Didn't need them - Little Smiles was thrilled to have 175 new best friends.  She smiled at anyone who would look at her.  I was so worried about her disturbing other passengers that I played with her the entire time, tiring myself out, but really she was fine.

We flew Southwest, which was awesome - we checked 4 bags, plus 2 carry-ons, 2 personal items, a stroller, and a car seat.  The days of hopping on a flight with a toothbrush and my passport are over...

Do It Again?

Oh heck yeah.  We're already planning our next adventure!

Before KK arrived, Dave and I realized that we'd have to start with the basics again.  I would never feel comfortable taking a kid on an international trip focused on outdoor adventure if that kid had never worn a pack or hiked more than a mile.  My hope is that little adventures with a baby will lead to bigger adventures with an older child.

I also want to introduce KK to the woods when she's very young to normalize the presence of girls in the backcountry.  If she decides that she no longer wants to accompany Dave and I when she's older and can make her own decisions, that's just fine (really!).  But if we wait to introduce her to the outdoors once she is aware that world is dominated by boys and men, the likelihood that she'll ever feel comfortable there is certainly diminished.  And that would be a shame, because then she'd miss places like this:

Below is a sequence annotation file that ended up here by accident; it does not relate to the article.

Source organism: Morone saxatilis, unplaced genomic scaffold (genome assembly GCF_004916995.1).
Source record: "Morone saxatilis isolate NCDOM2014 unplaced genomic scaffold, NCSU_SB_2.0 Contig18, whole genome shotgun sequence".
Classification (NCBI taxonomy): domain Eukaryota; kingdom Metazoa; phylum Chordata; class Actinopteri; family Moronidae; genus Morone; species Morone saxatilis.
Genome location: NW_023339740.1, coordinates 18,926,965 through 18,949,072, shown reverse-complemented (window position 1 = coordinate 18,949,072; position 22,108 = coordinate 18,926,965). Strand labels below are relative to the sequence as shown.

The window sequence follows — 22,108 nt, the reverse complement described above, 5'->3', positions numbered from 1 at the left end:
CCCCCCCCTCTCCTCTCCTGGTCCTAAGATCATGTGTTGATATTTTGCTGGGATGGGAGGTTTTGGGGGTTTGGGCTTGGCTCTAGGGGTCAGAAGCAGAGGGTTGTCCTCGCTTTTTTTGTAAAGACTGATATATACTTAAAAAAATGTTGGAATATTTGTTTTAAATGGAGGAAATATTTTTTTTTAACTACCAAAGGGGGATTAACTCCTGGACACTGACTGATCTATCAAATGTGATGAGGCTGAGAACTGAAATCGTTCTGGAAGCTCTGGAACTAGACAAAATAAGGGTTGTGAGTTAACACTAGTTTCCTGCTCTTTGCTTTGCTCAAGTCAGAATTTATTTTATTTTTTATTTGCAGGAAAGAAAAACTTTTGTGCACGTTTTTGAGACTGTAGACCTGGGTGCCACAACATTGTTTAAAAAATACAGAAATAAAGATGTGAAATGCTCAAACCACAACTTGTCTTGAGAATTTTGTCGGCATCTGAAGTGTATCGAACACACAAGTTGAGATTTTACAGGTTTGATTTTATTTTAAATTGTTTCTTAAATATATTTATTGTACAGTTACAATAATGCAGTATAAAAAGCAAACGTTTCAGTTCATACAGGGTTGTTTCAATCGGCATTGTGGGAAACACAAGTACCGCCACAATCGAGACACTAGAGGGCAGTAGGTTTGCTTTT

This:


And this!


Tuesday, August 16, 2016

The Next Chapter (For This Blog)

I'm still not sure how much I want to share publicly about my family life.  On the one hand, my child deserves the right to privacy and anonymity until she's old enough to decide what to share for herself.  But it's difficult (impossible?) to talk about life in early motherhood without mentioning your kid.

I wish I knew more mothers who hike, camp, climb, and travel with their babies.  Real-life friends are the best (swap belays between breastfeeding, anyone?), but even stories from the virtual world could be a source of learning, solidarity, and connection.

So I'm going to share just a little.  From my perspective only - not speaking for my daughter.  Using one of her nicknames, "Kick-Kick" or KK, instead of her real name.  Adding a watermark to any photo in which she appears, so the photo can't be re- or misappropriated.

Most importantly, remembering that I am a parent in real-time for my daughter, not for this blog, or for an online photo album, or for social media.

(Though I will always believe you can never have too many baby pictures!)

the climber's DIY baby swing:  rope, trad draw, 2 biners, and a pull-up bar
(bicep pullups, not diaper pullups)
(baby not included)

Wednesday, November 25, 2015

How to Adjust the "Mountain Mama" Harness

This pregnancy, I used a borrowed "Mountain Mama" harness by Mad Rock, a.k.a. The Strangulator.  Learning how to fit it to my body required looots of trial and error.

Eventually, I figured out that I need two adjustment settings:  one for belaying and one for climbing.

Hopefully this beta will help some other pregnant climber out there.  :o)

Belaying
To belay comfortably, loosen the strap directly above your hip so the tie-in point is high and looser at your breastbone, with the red belay loops close together.  Also, don't belay (toprope) climbers that are significantly larger than you are, as this adjustment transfers more pressure to your mid-back, instead of around your legs.

This is the intuitive way to adjust the harness, but it compresses your rib cage and prevents you from raising your legs.  Result:  if climbing, you can't breathe while weighting the harness, and you can't keep your face/ belly off the rock while being lowered.